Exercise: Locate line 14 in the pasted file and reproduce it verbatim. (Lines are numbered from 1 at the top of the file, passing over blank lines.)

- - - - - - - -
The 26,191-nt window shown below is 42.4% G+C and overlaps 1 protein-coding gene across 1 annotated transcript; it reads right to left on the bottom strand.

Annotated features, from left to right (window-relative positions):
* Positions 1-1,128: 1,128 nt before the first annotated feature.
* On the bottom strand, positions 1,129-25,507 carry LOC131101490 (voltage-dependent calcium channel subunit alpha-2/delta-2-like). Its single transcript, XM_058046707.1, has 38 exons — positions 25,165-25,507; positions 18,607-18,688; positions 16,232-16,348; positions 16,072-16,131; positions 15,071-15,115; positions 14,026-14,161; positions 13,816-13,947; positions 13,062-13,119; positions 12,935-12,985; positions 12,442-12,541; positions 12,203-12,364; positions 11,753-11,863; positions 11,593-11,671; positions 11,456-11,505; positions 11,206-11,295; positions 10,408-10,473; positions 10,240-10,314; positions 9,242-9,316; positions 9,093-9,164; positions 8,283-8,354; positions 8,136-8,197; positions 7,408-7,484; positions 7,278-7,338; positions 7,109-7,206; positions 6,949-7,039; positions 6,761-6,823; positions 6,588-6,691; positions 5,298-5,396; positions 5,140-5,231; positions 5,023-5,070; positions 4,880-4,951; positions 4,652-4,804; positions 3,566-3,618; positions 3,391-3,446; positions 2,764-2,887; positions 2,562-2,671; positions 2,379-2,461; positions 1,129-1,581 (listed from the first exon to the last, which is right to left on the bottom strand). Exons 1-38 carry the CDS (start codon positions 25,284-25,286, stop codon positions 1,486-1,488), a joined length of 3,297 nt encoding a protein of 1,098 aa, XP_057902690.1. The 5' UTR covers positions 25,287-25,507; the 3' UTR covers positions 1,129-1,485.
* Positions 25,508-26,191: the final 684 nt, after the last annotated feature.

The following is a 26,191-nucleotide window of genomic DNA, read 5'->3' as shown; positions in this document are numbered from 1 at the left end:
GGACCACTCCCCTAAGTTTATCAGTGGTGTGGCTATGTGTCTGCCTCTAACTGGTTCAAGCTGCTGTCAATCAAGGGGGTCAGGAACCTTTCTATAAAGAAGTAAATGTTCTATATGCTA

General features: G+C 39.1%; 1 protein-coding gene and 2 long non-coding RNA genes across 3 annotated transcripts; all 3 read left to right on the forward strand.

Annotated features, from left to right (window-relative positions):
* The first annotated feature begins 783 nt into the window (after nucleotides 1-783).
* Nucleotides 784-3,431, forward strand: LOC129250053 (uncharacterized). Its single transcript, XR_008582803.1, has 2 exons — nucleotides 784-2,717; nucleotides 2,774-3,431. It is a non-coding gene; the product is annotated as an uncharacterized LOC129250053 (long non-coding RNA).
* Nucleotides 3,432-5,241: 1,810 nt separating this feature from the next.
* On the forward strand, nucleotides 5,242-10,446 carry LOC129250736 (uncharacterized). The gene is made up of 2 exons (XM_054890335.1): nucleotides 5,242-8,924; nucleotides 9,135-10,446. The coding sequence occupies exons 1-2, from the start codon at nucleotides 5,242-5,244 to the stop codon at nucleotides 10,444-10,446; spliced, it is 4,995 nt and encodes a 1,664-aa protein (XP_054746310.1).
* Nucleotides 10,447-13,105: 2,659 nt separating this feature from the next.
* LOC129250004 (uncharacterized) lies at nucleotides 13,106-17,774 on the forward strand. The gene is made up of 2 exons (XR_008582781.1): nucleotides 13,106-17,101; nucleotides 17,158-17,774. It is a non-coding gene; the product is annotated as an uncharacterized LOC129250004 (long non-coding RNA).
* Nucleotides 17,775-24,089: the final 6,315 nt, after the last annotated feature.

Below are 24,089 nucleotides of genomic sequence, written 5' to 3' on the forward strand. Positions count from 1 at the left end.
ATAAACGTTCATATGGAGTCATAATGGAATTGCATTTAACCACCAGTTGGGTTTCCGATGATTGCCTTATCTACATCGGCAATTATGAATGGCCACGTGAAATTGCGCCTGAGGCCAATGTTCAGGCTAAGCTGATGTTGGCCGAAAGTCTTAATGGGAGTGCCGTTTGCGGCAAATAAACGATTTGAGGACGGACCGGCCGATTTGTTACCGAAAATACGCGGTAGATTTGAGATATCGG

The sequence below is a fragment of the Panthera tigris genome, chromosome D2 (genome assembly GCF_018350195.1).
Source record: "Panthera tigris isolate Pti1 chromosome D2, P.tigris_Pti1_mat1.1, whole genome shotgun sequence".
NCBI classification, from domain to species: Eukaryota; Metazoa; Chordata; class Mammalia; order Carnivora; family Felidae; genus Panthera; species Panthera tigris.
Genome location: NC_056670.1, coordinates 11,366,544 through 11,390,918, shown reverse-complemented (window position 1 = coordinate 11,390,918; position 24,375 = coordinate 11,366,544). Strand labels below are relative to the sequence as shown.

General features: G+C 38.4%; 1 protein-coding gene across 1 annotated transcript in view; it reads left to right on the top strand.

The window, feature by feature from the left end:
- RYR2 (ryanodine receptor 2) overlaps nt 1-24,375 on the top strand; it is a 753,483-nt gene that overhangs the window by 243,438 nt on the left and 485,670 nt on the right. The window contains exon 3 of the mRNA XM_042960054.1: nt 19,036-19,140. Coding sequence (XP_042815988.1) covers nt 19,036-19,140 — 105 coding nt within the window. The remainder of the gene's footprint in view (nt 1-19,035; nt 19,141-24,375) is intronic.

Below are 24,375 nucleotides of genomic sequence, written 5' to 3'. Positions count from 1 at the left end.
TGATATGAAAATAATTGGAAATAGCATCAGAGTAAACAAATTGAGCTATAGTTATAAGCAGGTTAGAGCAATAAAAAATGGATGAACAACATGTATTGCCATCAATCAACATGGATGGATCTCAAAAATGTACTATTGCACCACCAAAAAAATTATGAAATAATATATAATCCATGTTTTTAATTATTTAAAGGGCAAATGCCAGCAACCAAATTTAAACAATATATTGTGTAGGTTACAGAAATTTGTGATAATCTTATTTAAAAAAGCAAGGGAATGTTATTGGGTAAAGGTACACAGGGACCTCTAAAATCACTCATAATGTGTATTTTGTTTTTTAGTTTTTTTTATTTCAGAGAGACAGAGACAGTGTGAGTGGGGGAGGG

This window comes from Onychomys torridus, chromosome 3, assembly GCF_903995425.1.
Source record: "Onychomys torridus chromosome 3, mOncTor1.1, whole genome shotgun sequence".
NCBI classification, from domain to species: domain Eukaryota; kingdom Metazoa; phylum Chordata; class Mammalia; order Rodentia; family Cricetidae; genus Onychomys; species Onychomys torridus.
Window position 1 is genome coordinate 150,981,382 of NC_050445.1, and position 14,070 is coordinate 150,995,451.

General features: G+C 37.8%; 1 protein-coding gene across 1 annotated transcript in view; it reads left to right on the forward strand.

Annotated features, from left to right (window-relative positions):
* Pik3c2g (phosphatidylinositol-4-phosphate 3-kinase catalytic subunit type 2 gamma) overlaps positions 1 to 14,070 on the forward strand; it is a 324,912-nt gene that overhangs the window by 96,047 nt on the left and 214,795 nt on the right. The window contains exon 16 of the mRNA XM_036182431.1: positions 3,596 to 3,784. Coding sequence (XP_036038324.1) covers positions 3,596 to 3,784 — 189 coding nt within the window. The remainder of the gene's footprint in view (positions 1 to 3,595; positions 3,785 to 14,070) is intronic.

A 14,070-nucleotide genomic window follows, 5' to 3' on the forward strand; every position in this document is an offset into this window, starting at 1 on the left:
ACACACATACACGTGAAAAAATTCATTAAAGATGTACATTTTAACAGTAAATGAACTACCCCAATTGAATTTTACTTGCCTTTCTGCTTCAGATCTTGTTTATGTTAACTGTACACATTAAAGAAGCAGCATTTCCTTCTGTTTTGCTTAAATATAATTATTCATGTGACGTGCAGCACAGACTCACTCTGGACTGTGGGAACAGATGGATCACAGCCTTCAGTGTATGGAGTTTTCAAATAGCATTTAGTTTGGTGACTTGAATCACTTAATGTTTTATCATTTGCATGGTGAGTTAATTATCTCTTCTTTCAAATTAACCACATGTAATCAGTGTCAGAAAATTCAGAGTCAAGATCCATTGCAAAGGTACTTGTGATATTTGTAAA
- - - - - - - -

* Nucleotides 10,447-13,105: 2,659 nt separating this feature from the next.